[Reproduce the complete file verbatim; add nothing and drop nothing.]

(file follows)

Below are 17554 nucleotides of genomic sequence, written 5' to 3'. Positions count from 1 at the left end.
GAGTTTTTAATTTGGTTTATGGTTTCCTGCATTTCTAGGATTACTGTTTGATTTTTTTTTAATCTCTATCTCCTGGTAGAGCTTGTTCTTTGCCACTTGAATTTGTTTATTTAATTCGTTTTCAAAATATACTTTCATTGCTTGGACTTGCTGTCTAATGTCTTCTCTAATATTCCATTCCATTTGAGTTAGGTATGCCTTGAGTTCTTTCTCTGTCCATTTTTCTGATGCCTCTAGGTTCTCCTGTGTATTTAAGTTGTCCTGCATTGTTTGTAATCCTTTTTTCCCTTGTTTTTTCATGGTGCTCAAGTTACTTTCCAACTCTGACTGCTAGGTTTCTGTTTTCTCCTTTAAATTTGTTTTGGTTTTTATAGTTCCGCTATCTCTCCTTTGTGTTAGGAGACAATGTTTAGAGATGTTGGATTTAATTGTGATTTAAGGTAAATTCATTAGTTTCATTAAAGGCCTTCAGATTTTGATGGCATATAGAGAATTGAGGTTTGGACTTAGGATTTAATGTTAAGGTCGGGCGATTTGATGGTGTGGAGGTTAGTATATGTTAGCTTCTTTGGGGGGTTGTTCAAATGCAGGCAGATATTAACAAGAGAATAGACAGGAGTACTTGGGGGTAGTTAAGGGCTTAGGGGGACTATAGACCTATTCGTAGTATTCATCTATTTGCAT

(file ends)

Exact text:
Below are 17554 nucleotides of genomic sequence, written 5' to 3'. Positions count from 1 at the left end.
GAGTTTTTAATTTGGTTTATGGTTTCCTGCATTTCTAGGATTACTGTTTGATTTTTTTTTAATCTCTATCTCCTGGTAGAGCTTGTTCTTTGCCACTTGAATTTGTTTATTTAATTCGTTTTCAAAATATACTTTCATTGCTTGGACTTGCTGTCTAATGTCTTCTCTAATATTCCATTCCATTTGAGTTAGGTATGCCTTGAGTTCTTTCTCTGTCCATTTTTCTGATGCCTCTAGGTTCTCCTGTGTATTTAAGTTGTCCTGCATTGTTTGTAATCCTTTTTTCCCTTGTTTTTTCATGGTGCTCAAGTTACTTTCCAACTCTGACTGCTAGGTTTCTGTTTTCTCCTTTAAATTTGTTTTGGTTTTTATAGTTCCGCTATCTCTCCTTTGTGTTAGGAGACAATGTTTAGAGATGTTGGATTTAATTGTGATTTAAGGTAAATTCATTAGTTTCATTAAAGGCCTTCAGATTTTGATGGCATATAGAGAATTGAGGTTTGGACTTAGGATTTAATGTTAAGGTCGGGCGATTTGATGGTGTGGAGGTTAGTATATGTTAGCTTCTTTGGGGGGTTGTTCAAATGCAGGCAGATATTAACAAGAGAATAGACAGGAGTACTTGGGGGTAGTTAAGGGCTTAGGGGGACTATAGACCTATTCGTAGTATTCATCTATTTGCAT